- The UID database is limited to only four fields of data (name, gender, age and address). Any additional data desired by the states to manage their welfare programs (e.g. SC/ST, family assets, etc.) are not mandatory to enrol in Aadhaar.
- The encryption of data collected and transmitted from the field to the CIDR (Central Information Data Repository) makes it virtually impossible for anyone to use the data in transit. And CIDR itself is surrounded by multiple layers of protection, which are described elsewhere.
- No information from CIDR can be revealed to anyone, except as a ‘Yes’ or ‘No’ answer to queries; and exceptions can be made only for national security, under the approval of a Joint Secretary of the central government. (NPR has made a commitment that its database will be available only to government agencies.)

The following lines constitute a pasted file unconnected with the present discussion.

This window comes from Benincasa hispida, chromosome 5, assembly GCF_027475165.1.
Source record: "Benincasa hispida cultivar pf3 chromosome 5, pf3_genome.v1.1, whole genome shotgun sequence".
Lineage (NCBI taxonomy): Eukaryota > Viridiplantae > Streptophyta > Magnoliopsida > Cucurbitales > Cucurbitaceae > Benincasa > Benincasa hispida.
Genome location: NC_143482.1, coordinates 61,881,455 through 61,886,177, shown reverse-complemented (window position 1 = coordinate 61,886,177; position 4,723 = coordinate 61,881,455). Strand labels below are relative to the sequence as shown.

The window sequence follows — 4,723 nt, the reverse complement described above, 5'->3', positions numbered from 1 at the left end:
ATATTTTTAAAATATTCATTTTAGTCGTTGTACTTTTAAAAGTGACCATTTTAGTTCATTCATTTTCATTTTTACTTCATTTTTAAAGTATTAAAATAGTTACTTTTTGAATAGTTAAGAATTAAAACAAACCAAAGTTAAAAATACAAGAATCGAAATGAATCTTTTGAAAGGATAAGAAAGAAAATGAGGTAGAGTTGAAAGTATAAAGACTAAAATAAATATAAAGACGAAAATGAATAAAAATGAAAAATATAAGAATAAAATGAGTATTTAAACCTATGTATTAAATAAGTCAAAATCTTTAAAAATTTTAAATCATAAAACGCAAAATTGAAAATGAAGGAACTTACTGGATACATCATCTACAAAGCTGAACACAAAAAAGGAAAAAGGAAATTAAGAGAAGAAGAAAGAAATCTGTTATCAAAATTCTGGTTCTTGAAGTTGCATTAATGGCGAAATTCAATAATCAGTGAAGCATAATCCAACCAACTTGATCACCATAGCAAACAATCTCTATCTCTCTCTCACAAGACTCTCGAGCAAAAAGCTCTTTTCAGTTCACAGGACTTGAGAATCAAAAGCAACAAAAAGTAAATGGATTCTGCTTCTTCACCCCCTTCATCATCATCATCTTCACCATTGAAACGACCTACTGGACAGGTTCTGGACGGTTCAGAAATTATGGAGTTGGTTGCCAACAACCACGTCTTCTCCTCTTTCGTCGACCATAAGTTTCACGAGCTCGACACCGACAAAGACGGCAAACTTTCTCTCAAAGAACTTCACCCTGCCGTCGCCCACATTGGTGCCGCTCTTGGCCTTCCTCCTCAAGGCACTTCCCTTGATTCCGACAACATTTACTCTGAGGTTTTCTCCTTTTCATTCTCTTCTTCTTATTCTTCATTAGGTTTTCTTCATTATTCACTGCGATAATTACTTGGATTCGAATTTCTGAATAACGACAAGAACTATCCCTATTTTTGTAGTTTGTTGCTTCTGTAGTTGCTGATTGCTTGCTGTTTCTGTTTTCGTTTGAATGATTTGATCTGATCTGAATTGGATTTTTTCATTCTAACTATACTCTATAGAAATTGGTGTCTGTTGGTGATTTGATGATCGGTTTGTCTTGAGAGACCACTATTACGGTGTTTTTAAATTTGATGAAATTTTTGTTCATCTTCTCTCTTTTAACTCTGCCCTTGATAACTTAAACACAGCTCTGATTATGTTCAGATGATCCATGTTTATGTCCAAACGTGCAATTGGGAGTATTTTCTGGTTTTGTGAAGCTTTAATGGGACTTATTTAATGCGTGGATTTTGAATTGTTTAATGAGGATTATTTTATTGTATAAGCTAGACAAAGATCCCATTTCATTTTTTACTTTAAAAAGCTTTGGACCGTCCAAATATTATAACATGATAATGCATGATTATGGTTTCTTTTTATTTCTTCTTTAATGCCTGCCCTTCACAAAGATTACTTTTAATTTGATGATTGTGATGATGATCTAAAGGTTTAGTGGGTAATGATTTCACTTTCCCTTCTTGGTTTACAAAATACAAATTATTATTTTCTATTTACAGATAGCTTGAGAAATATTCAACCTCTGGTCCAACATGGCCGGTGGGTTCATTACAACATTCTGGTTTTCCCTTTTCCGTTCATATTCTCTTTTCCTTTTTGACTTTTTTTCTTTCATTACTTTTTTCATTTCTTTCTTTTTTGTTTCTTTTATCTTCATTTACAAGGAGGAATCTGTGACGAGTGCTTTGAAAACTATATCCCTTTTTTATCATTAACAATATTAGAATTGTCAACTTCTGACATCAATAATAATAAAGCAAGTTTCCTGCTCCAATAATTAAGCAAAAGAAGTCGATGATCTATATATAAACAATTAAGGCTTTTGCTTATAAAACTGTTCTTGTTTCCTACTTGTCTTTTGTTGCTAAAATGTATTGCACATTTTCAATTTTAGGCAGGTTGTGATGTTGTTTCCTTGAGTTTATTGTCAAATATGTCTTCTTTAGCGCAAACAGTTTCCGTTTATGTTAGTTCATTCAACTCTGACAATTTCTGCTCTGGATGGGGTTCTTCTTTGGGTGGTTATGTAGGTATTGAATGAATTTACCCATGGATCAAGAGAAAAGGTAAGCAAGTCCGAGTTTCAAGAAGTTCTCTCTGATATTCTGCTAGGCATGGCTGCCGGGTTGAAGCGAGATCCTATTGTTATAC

- The UIDAI’s authentication protocol is still in trial stages and there will be opportunities for concerns to be recorded on that score, as we better understand its implications -- e.g. what will be in the archived authentication records, how long will it be retained and for what purpose, etc.
- Private parties, including foreign agencies, involved in the project will have no access to any usable data: As described elsewhere, biometric data packets are isolated from demographic data, such as name and address; so even in the remote chance of data leakage, the data can’t be of use to anyone.
- The recently passed IT Rules of 2011 (“Reasonable Security Practices and Procedures and Sensitive Personal Data or Information Rules 2011”), which cover personal data in possession of private entities in India, have recognized key international data privacy norms, which should also apply to any UID data handled by such organizations.